Between 638 and 641 A.H. (ca. 1240–1243) a series of remarkable silver dirhams were struck in Kaykhusrev’s name at Sivas and Konya depicting a lion and sun.[15] While coins with images are not unknown in Islamic lands, particularly in the centuries following the Crusades, some Islamic traditions forbid representations of living things.

Several explanations of the lion and sun have been offered. One suggests that the images represent the constellation Leo, the astrological sign of Kaykhusrev's beloved Georgian wife Tamar. Another says that the lion represents Kaykhusrev and the sun Tamar.[16]

In popular cultureEdit

In the Turkish television series Diriliş: Ertuğrul, Kaykhusraw II is portrayed by Turkish actor Burak Dakak.[17]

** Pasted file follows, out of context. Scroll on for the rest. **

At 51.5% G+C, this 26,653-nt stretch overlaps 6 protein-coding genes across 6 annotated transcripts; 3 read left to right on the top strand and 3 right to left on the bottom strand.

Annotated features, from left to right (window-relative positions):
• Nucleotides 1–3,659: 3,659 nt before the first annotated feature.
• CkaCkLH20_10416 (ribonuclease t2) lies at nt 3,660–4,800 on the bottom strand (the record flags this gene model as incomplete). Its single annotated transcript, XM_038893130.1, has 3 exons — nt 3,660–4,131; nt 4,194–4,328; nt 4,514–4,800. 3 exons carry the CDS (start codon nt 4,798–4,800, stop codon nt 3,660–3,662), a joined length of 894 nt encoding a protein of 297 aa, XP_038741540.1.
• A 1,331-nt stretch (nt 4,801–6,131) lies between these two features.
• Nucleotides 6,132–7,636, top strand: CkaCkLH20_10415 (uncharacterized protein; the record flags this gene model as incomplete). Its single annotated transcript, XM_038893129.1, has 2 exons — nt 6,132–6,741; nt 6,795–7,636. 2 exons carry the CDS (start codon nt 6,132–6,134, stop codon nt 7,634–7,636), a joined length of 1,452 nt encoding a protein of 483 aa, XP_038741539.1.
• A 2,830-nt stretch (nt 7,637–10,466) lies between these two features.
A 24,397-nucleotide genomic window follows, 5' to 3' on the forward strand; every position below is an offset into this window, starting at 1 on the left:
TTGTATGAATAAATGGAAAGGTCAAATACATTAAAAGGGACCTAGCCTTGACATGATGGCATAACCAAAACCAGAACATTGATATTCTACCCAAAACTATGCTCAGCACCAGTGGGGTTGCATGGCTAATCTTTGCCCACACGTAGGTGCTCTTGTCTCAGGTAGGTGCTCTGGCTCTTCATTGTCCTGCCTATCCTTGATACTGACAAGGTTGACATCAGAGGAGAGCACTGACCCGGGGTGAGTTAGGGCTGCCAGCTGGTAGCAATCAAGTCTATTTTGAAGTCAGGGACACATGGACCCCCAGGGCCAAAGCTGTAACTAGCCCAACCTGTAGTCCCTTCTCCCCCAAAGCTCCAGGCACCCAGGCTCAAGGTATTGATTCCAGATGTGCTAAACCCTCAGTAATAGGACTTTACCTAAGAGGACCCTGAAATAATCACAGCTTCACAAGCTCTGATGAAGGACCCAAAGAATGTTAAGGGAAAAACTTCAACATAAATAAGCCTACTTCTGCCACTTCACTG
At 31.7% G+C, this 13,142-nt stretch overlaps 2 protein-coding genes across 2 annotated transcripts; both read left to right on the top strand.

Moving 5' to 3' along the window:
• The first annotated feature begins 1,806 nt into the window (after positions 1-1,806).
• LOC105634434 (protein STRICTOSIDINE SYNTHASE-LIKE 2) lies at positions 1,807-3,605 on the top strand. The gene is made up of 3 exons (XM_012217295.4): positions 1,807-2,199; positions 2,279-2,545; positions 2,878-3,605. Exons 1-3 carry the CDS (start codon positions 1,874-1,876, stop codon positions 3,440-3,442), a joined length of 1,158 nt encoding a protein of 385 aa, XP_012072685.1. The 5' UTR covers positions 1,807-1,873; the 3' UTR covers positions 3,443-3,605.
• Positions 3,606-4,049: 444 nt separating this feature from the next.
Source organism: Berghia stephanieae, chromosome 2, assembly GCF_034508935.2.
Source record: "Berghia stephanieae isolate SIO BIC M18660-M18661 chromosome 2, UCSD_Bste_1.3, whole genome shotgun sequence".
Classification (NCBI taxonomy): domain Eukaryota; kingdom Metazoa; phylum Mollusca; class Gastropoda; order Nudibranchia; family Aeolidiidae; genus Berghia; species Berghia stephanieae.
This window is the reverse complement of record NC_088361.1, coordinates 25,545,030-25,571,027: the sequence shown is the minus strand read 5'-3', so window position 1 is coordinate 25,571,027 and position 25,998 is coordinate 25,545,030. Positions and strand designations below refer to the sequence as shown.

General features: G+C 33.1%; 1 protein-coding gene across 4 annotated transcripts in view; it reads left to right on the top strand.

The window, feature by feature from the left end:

1. ^ Crane 1993, p. 50.
  2. ^ Cahen, p. 748
  3. ^ Peacock & Yildiz 2013, p. 121.
  4. ^ Blessing, Patricia (2017-03-08). Architecture and Landscape in Medieval Anatolia, 1100-1500. Edinburgh University Press. p. 233. ISBN 978-1-4744-1130-1. Following Mahperi, Kayqubad's second marriage was to an Ayyubid princess, the daughter of al Adil I, sultan of Cairo and the Jazira
  5. ^ Humphreys, R. S. From Saladin to the Mongols: The Ayyubids of Damascus 1193-1260, SUNY Press 1977 p.389
  6. ^ Cahen, Claude (2014-06-11). The Formation of Turkey: The Seljukid Sultanate of Rum: Eleventh to Fourteenth Century. Routledge. ISBN 978-1-317-87626-7.
  7. ^ Carole Hillenbrand, “Sa’d al-Dīn Köpek b. Muhammad" Encyclopaedia of Islam, ed. by P. Bearman, et al. (Brill 2007).
  8. ^ Speros Vryonis, The Decline of Medieval Hellenism in Asia Minor and the Process of Islamization from the Eleventh through the Fifteenth Century (University of California Press, 1971), p. 272.
  9. ^ Simon de Saint-Quentin, Histoire des Tartares, xxxi.140.